Wednesday, November 28, 2012

How Is It Possible...

... that on Monday I will have a 2 year old?!  The last year went quickly, but (not surprisingly) was a little less of a whirlwind than Judith's first year.  There are still a lot of raw emotions surrounding her birth that are taking longer to heal than I thought, but as of right now I feel excited for another big milestone for her.  She's almost completely caught up, and while I'm still a little nervous about not adjusting her age, I think I'm ready to face that new chapter with her.  I'm grateful that her health is as good as it is, all things considered.

It's funny, though.  She's not 2 yet, but holy hell she's been acting like a true 2 year old for a few weeks!  The tantrums, mischief, frustrations, whining, and sometimes defiance are a whole new ballgame.  Today was almost nightmarish, and was downright exhausting.  Discovering that tonight is full moon helped explain a lot of things, and now I understand why I want to pull my hair out!  The dogs weren't helping, either, and you would think that they're completely ignored day in and day out based on the way they were trying to shove each other out of the way for attention.  They listened about as well as Judith, and I swear it was like having 3 toddlers in the house.

I hope tomorrow's an easier day.  At least we'll get a clean start after a good night's sleep.

Friday, November 23, 2012

Eye Exams

First, I want to wish everyone a happy Thanksgiving... a day late.  We spent the majority of the day with my in-laws and had a good time!  One of our short conversations prompted me to think of something that I should blog about, since I get asked a couple questions a lot:

How did you know Judith's far-sighted?
This is a simpler answer.  We didn't know, but the pediatric ophthalmologist was able to detect it pretty quickly.

What prompted you to have her eyes examined?
We caught it during one of her ROP follow-ups, and continued to monitor it fairly regularly to see how it progressed.  If we didn't have the follow-ups, I would've scheduled an appointment shortly after I saw how many problems she was having during speech therapy to rule out any complications that could've developed from the ROP.

How do they examine a toddler?
This is the really interesting part!  I was pretty darn curious about the process myself, since the only thing I could really visualize was a typical exam that a child or adult would go through.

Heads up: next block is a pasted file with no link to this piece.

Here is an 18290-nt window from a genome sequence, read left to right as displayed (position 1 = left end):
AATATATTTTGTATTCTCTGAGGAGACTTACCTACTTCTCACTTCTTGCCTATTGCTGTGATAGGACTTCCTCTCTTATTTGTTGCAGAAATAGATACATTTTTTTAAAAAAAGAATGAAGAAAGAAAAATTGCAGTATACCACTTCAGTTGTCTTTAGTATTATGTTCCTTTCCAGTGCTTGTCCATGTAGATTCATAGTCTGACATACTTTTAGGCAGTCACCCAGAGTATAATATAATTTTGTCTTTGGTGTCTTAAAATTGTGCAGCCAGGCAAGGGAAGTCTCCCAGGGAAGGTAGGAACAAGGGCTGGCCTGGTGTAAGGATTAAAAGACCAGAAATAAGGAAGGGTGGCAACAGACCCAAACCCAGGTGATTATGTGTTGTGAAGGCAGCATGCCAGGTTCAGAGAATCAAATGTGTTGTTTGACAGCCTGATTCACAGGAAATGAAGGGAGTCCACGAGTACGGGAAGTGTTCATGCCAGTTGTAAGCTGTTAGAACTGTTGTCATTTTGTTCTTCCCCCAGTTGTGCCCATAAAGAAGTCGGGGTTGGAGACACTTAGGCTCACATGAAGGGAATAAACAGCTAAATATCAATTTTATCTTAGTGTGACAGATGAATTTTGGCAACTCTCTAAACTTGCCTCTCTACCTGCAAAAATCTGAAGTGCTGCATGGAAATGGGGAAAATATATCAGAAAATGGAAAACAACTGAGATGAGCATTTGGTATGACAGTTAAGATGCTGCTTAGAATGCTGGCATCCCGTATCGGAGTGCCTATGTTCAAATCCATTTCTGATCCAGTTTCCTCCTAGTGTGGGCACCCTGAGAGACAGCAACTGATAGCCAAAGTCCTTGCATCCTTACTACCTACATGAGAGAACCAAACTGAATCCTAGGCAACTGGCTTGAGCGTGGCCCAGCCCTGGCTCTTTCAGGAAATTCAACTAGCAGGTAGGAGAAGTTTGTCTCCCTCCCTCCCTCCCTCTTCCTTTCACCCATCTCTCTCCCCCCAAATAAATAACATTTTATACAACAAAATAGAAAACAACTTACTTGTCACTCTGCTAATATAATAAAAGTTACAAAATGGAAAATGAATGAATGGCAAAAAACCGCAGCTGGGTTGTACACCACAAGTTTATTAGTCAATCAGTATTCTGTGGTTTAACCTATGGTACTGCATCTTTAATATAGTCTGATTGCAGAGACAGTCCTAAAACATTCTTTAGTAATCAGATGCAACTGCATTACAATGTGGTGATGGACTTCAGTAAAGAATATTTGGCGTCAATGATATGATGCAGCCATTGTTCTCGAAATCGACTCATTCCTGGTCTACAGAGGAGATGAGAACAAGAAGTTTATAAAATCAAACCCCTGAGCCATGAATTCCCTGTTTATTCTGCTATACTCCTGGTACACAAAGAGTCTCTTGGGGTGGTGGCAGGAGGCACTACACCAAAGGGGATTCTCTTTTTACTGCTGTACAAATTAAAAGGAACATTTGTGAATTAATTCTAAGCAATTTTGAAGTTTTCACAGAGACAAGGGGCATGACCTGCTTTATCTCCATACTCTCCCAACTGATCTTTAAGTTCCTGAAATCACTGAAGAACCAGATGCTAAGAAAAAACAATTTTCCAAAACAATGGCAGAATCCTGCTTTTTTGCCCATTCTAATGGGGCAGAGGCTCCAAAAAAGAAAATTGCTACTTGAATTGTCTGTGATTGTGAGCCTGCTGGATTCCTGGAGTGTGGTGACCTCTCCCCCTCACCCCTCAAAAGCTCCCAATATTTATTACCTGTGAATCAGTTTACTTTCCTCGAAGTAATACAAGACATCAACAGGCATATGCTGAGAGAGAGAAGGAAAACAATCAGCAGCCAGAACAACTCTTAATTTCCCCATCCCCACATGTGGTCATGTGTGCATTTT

The first thing her ophtho did was look in her eyes with a light.  She attaches an animal to it to attract the baby's attention (ours have typically been a fish that looks like a bath squirt toy).  Once she checks things out with the light and with tracking, she dilates the eyes.  After dilation is complete, she takes another tool and looks inside the eye, then will hold up the various lenses to see what corrects the problem (instead of using the giant mask and telling the examiner "1" or "2" etc.).  Since she has so much experience, she's pretty slick at guessing what should help correct the problem.  It can take some experimentation, just like with adults and older children, but she does get the therapeutic prescription.

I know that's not the most scientific of explanations, but hopefully it helps you to visualize the process.

Wednesday, November 21, 2012

Helping Out Another Preemie Mama Blogger

We've been featured in another great blog by one of the preemie mamas I met in the online forums!  You can read our post here!  While you're reading, check out the other preemie posts, and peruse the hydrobabies blog to learn more about prematurity and hydrocephalus.

Saturday, November 17, 2012

World Prematurity Day

Today is World Prematurity Day, a day to honor all preemies around the world who are growing and thriving in their own way, and a day to remember all of the precious babies who lost their fight.  We wore purple in honor of Judith and all of our preemie friends!

I've met some incredible preemie parents over the last 23 1/2 months, most of them through the online forum I'm active in.  Their strength, determination, and support for one another is amazing.  Their babies are true miracles and fighters, and it is so heartwarming to see the progress they make and to watch them grow!

It's days like today when I can take a step back and really be thankful for how well Judith has done, and how much of a fighter she really is.  Granted I can do that every day, but sometimes I get lost in the daily routines and problems of that day and don't realize how far she's truly come.  I think this year has more mixed emotions than last year, because we are about to head into uncharted territory: in a little more than 2 weeks, we'll no longer adjust Judith's age, and the vast majority of her "preemie-ness" will be behind us.  She's almost completely caught up to her actual age.  It will be nice to not have to worry about so many anticipated delays, to be able to focus more on her CF and keeping her healthy, and allow this chapter of her life to come to a close.  I know it's not going to be an instantaneous process, but it still feels kind of strange since it's been such a big part of our lives over the last 2 years.  We certainly won't stop celebrating future World Prematurity Days - being a preemie is part of Judith's identity, and as she grows I want to help her understand that while she had a rough start with many complications, she overcame that and thrived.

Tuesday, November 13, 2012


Don't let the title deceive you: I'm not nervous, although the toddler behavior around here lately has been getting on my nerves.  This post is actually about the dogs, namely Buster, and his nerves.